their therapeutic value nor the cost of development. Dr Vitry noted evidence
that prices remain high despite the marketing of competitive products.
DOH summarised the competing tension inherent in the assessment of the
cost effectiveness of cancer drugs.
Cancer medicine pricing is an international issue, for an
international industry, but access and subsidy responses are necessarily
national. Funding decisions will be based on a range of local factors –
clinical need, fiscal constraints, and opportunity costs to fund other forms of
cancer care and prevention, as well as other diseases. Public funders look to
maximise societal benefit, and thus must use different criteria to individuals
making personal treatment choices that address their own needs and preferences.
As noted previously, the assessment of cancer drugs is undertaken on the
same basis as drugs for other illnesses. It includes assessment of clinical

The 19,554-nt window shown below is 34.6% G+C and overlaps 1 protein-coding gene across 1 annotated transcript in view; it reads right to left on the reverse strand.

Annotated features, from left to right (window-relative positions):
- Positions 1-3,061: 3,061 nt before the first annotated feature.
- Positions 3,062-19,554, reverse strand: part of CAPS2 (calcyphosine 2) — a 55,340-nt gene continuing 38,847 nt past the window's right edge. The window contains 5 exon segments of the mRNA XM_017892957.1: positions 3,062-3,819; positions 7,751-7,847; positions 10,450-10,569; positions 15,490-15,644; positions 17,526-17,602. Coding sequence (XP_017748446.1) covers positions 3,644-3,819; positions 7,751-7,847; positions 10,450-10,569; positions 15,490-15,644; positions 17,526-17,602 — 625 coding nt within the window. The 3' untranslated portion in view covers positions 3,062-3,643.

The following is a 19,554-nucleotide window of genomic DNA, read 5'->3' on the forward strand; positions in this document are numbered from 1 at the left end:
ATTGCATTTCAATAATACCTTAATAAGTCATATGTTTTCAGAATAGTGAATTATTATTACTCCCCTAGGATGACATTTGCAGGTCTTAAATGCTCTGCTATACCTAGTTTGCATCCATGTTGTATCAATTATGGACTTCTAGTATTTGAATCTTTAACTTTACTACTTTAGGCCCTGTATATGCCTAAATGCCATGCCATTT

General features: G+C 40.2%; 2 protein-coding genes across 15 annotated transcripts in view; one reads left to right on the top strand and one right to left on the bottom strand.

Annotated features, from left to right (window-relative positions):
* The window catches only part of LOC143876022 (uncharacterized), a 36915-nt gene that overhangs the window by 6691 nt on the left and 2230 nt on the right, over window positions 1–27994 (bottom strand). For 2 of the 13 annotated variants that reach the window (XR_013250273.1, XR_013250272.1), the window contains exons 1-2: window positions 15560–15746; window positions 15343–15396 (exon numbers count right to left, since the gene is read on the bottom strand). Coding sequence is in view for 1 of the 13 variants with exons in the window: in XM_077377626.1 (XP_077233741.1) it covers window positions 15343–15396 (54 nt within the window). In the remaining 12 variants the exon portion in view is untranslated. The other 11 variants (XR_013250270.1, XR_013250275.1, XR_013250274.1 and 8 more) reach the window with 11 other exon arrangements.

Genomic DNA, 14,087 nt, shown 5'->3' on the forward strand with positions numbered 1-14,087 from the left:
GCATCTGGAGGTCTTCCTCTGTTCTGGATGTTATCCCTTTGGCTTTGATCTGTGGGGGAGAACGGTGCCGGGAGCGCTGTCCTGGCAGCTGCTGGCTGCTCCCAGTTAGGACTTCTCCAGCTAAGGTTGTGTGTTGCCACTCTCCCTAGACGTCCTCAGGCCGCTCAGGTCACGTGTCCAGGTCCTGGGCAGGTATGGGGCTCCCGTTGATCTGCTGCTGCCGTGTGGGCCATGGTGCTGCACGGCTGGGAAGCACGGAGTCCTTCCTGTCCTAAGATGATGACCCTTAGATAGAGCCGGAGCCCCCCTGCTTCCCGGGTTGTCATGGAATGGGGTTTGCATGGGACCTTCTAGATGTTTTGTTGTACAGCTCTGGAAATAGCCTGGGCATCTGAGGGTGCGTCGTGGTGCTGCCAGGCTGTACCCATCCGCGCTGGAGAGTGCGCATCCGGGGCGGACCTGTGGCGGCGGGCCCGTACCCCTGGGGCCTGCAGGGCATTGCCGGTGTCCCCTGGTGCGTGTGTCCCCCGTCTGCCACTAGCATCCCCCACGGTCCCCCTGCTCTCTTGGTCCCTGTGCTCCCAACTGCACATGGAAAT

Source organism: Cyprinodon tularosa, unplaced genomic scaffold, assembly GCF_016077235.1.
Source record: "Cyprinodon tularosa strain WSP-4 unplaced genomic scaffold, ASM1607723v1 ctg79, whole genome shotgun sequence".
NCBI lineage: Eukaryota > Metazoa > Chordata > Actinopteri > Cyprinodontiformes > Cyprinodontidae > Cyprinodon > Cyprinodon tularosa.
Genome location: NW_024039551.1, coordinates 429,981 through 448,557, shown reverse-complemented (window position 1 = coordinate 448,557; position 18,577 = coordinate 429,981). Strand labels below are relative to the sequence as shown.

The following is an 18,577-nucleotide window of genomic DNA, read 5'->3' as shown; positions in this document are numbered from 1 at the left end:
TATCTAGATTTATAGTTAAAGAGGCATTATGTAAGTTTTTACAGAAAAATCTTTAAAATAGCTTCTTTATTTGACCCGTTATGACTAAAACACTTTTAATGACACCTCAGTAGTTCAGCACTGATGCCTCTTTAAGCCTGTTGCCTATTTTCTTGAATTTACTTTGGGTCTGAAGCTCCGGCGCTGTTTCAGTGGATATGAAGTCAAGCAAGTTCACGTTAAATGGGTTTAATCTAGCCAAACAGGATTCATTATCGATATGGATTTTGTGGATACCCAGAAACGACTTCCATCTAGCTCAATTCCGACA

evidence regarding benefits and harms, relative to the cost and other factors
such as the severity of the illness, the extent of unmet need and the views of
The Act requires the PBAC to determine that a drug provides a 'significant
improvement in efficacy or reduction in toxicity' compared to alternative
therapies. In its submission, the PBAC advised the committee that the benefits
of cancer drugs are assessed in terms of effects of overall survival,
progression-free survival (PFS), response to treatment, quality of life and
Dr Suzanne Hill, the former Chair of the PBAC, explained that for all
medicines submitted to the PBAC, the committee assesses the effects of the
medicine based on the impact of the medicine on patient relevant outcomes:
So for cancer, we think of that in terms of the likelihood of
the new medicines producing improved survival compared to what we already have
or temporarily slowing progression of disease, which is the term used for
progression-free survival or, when we have it, the effects of [the medicine] on